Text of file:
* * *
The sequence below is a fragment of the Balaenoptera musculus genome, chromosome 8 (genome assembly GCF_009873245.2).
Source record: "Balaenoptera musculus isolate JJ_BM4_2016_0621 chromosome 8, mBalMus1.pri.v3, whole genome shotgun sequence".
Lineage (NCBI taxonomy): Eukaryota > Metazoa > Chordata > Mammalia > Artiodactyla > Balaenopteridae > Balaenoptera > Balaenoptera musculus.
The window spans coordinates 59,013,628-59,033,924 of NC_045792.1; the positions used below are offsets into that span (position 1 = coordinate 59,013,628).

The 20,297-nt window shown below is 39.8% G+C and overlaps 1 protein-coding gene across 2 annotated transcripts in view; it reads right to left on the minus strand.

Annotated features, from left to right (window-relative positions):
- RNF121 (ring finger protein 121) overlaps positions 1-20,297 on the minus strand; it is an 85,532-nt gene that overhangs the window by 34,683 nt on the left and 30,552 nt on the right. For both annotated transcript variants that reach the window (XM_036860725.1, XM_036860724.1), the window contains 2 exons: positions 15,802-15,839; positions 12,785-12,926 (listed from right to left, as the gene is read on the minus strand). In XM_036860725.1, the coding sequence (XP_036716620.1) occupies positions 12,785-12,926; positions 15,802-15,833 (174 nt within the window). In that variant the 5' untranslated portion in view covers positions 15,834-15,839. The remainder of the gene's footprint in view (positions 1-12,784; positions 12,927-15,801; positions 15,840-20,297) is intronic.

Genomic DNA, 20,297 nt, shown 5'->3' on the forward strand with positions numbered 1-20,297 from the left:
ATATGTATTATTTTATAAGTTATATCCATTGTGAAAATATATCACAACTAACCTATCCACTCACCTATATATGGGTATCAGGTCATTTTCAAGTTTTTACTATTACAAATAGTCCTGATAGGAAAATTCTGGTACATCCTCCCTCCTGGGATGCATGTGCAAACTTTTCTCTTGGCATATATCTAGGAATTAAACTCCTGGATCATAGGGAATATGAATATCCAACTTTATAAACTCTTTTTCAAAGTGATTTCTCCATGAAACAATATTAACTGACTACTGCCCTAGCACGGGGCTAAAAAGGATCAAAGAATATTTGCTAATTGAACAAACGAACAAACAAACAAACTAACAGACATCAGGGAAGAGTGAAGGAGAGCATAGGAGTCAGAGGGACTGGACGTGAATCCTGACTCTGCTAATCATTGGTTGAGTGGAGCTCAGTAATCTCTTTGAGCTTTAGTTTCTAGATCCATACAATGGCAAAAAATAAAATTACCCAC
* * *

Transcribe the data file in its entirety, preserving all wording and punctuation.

The sequence below is a fragment of the Balaenoptera musculus genome, chromosome 8 (genome assembly GCF_009873245.2).
Source record: "Balaenoptera musculus isolate JJ_BM4_2016_0621 chromosome 8, mBalMus1.pri.v3, whole genome shotgun sequence".
Lineage (NCBI taxonomy): Eukaryota > Metazoa > Chordata > Mammalia > Artiodactyla > Balaenopteridae > Balaenoptera > Balaenoptera musculus.
The window spans coordinates 59,013,628-59,033,924 of NC_045792.1; the positions used below are offsets into that span (position 1 = coordinate 59,013,628).

The 20,297-nt window shown below is 39.8% G+C and overlaps 1 protein-coding gene across 2 annotated transcripts in view; it reads right to left on the minus strand.

Annotated features, from left to right (window-relative positions):
- RNF121 (ring finger protein 121) overlaps positions 1-20,297 on the minus strand; it is an 85,532-nt gene that overhangs the window by 34,683 nt on the left and 30,552 nt on the right. For both annotated transcript variants that reach the window (XM_036860725.1, XM_036860724.1), the window contains 2 exons: positions 15,802-15,839; positions 12,785-12,926 (listed from right to left, as the gene is read on the minus strand). In XM_036860725.1, the coding sequence (XP_036716620.1) occupies positions 12,785-12,926; positions 15,802-15,833 (174 nt within the window). In that variant the 5' untranslated portion in view covers positions 15,834-15,839. The remainder of the gene's footprint in view (positions 1-12,784; positions 12,927-15,801; positions 15,840-20,297) is intronic.

Genomic DNA, 20,297 nt, shown 5'->3' on the forward strand with positions numbered 1-20,297 from the left:
ATATGTATTATTTTATAAGTTATATCCATTGTGAAAATATATCACAACTAACCTATCCACTCACCTATATATGGGTATCAGGTCATTTTCAAGTTTTTACTATTACAAATAGTCCTGATAGGAAAATTCTGGTACATCCTCCCTCCTGGGATGCATGTGCAAACTTTTCTCTTGGCATATATCTAGGAATTAAACTCCTGGATCATAGGGAATATGAATATCCAACTTTATAAACTCTTTTTCAAAGTGATTTCTCCATGAAACAATATTAACTGACTACTGCCCTAGCACGGGGCTAAAAAGGATCAAAGAATATTTGCTAATTGAACAAACGAACAAACAAACAAACTAACAGACATCAGGGAAGAGTGAAGGAGAGCATAGGAGTCAGAGGGACTGGACGTGAATCCTGACTCTGCTAATCATTGGTTGAGTGGAGCTCAGTAATCTCTTTGAGCTTTAGTTTCTAGATCCATACAATGGCAAAAAATAAAATTACCCAC